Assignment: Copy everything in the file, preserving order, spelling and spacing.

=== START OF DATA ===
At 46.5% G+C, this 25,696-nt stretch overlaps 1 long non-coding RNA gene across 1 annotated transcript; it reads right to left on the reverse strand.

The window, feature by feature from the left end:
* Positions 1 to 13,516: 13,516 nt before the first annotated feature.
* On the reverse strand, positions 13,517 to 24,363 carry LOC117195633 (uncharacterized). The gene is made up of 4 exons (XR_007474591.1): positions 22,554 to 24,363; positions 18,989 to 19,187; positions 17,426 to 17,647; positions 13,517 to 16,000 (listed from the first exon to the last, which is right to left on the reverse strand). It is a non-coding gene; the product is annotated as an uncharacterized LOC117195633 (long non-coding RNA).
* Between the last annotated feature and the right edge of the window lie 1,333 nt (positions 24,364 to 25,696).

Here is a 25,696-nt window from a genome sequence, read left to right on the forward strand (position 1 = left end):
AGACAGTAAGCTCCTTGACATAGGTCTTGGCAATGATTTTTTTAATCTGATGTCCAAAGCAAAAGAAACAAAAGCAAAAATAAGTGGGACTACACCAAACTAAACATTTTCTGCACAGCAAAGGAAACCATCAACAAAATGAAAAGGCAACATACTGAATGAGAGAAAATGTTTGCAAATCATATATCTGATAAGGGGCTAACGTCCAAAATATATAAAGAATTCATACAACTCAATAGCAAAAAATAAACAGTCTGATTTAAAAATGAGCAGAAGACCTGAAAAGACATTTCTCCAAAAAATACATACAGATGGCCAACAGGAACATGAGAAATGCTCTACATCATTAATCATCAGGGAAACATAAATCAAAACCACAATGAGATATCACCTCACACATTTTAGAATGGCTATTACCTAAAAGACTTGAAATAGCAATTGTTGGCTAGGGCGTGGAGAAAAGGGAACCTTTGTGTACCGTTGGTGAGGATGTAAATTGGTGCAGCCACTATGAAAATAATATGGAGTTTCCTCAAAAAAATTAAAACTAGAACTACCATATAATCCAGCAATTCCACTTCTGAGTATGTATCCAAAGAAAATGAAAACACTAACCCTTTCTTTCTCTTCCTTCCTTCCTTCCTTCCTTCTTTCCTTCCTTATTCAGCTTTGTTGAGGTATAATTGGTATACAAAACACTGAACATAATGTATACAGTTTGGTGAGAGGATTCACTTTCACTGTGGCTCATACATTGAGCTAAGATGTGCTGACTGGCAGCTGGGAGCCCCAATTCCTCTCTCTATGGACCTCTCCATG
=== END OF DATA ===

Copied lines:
At 46.5% G+C, this 25,696-nt stretch overlaps 1 long non-coding RNA gene across 1 annotated transcript; it reads right to left on the reverse strand.

The window, feature by feature from the left end:
* Positions 1 to 13,516: 13,516 nt before the first annotated feature.
* On the reverse strand, positions 13,517 to 24,363 carry LOC117195633 (uncharacterized). The gene is made up of 4 exons (XR_007474591.1): positions 22,554 to 24,363; positions 18,989 to 19,187; positions 17,426 to 17,647; positions 13,517 to 16,000 (listed from the first exon to the last, which is right to left on the reverse strand). It is a non-coding gene; the product is annotated as an uncharacterized LOC117195633 (long non-coding RNA).
* Between the last annotated feature and the right edge of the window lie 1,333 nt (positions 24,364 to 25,696).

Here is a 25,696-nt window from a genome sequence, read left to right on the forward strand (position 1 = left end):
AGACAGTAAGCTCCTTGACATAGGTCTTGGCAATGATTTTTTTAATCTGATGTCCAAAGCAAAAGAAACAAAAGCAAAAATAAGTGGGACTACACCAAACTAAACATTTTCTGCACAGCAAAGGAAACCATCAACAAAATGAAAAGGCAACATACTGAATGAGAGAAAATGTTTGCAAATCATATATCTGATAAGGGGCTAACGTCCAAAATATATAAAGAATTCATACAACTCAATAGCAAAAAATAAACAGTCTGATTTAAAAATGAGCAGAAGACCTGAAAAGACATTTCTCCAAAAAATACATACAGATGGCCAACAGGAACATGAGAAATGCTCTACATCATTAATCATCAGGGAAACATAAATCAAAACCACAATGAGATATCACCTCACACATTTTAGAATGGCTATTACCTAAAAGACTTGAAATAGCAATTGTTGGCTAGGGCGTGGAGAAAAGGGAACCTTTGTGTACCGTTGGTGAGGATGTAAATTGGTGCAGCCACTATGAAAATAATATGGAGTTTCCTCAAAAAAATTAAAACTAGAACTACCATATAATCCAGCAATTCCACTTCTGAGTATGTATCCAAAGAAAATGAAAACACTAACCCTTTCTTTCTCTTCCTTCCTTCCTTCCTTCCTTCTTTCCTTCCTTATTCAGCTTTGTTGAGGTATAATTGGTATACAAAACACTGAACATAATGTATACAGTTTGGTGAGAGGATTCACTTTCACTGTGGCTCATACATTGAGCTAAGATGTGCTGACTGGCAGCTGGGAGCCCCAATTCCTCTCTCTATGGACCTCTCCATG